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Alfalfa for Horses: Know When to Pass on This ForageBy Kentucky Equine Research Staff · September 26, 2016

When grown, cured, and baled with care, alfalfa (lucerne) hay proves appropriate for many classes of horses. Because of its high energy content and nutrient density, alfalfa is fed extensively around the world. Management situations arise, however, that preclude the use of alfalfa for certain horses.

Circumvent alfalfa hay in these circumstances:

Developmental orthopedic disease.  Though research has uncovered a genetic component to some forms of developmental orthopedic disease (DOD), other forms can be traced to nutritional disturbances, including overfeeding of energy. “High-calorie diets are one cause of physitis, which can trigger joint swelling and lameness when severe. For young horses experiencing signs of physitis, a diet revamp might be in order,” said Catherine Whitehouse, M.S., a nutrition advisor with Kentucky Equine Research (KER).

Consultation with an equine nutritionist is best, and one suggestion by the nutritionist may involve replacing alfalfa hay with good-quality grass hay, as grass hay will contribute fewer calories to the diet. Hay grown for dairy cattle, which is frequently cultivated under the best growing conditions and therefore chock-full of energy, is oftentimes not appropriate for fast-growing foals, weanlings, and yearlings.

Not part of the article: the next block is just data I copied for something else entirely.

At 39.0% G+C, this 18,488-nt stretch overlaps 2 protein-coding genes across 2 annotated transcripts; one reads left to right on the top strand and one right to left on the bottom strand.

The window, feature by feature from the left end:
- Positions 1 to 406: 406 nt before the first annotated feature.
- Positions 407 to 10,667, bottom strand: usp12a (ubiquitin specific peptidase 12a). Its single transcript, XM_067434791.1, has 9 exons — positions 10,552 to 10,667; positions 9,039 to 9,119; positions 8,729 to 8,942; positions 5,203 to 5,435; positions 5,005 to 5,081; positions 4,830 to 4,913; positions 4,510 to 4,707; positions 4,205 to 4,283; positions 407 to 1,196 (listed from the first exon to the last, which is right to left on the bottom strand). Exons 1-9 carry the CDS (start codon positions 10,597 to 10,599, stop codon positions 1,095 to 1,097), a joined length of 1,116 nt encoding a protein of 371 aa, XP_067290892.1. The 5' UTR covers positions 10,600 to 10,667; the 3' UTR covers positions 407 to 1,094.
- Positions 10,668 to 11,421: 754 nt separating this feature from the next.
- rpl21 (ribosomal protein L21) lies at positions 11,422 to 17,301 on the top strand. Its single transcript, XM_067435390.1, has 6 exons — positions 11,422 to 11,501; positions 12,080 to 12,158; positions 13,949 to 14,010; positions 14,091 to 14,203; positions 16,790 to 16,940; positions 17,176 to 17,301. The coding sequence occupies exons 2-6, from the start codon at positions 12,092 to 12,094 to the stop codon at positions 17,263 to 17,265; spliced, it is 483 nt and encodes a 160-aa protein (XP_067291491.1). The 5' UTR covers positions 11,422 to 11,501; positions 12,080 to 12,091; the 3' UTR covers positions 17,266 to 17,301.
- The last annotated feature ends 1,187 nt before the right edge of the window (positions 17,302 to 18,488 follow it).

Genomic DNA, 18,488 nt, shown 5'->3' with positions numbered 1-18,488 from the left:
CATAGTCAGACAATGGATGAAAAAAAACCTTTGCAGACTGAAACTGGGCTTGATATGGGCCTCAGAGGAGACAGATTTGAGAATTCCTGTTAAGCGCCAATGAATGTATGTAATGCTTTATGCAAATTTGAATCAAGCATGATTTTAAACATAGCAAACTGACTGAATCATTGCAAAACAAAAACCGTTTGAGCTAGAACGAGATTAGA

Easy keepers. Horses with sluggish metabolisms gain and maintain weight easily, so an easy keeper’s diet typically consists of forage and an appropriate vitamin and mineral supplement. “For these horses, alfalfa is usually not the best choice, as it packs a wallop in terms of energy delivery. To keep the weight of easy keepers in check, look for grass hay of middling quality. Hay should be free of mold, dust, and other impurities, but it does not need to be first-class forage,” Whitehouse remarked.

How does an owner differentiate high-quality hay from mid-quality hay? High-quality hay will be soft with an abundance of leaves, and stems will be pliable; the color will usually be rich and consistent throughout the bale; and the hay will smell fresh and especially appealing, even after some months of storage. Mid-quality hay might contain fewer leaves and more stems; and color may range from a dull green to a greenish-yellow. Visual appraisal of hay can be substantiated by laboratory analysis, an inexpensive way to determine quality.

Metabolic cases.  Horses diagnosed with insulin resistance and metabolic syndrome are typically overweight. Daily exercise and diet revision will help slim down horses. “Alfalfa is one component that can be safely removed from the diet of metabolic horses. In its stead, a mid-quality grass hay should be fed in appropriate quantities,” Whitehouse said.

For horses on a slimming diet, at least 1 to 1.5% of body weight should be fed. To keep horses from eating daily portions too quickly, hay can be placed in a slow-feed haynet, which is constructed much like a traditional haynet but with much smaller holes, causing the horse to pluck hay a little at a time.

Uncertain if alfalfa hay should be part of your horse’s diet? Have a complete diet evaluation by a Kentucky Equine Research (KER) nutrition consultant. Answer a few questions to get the ball rolling!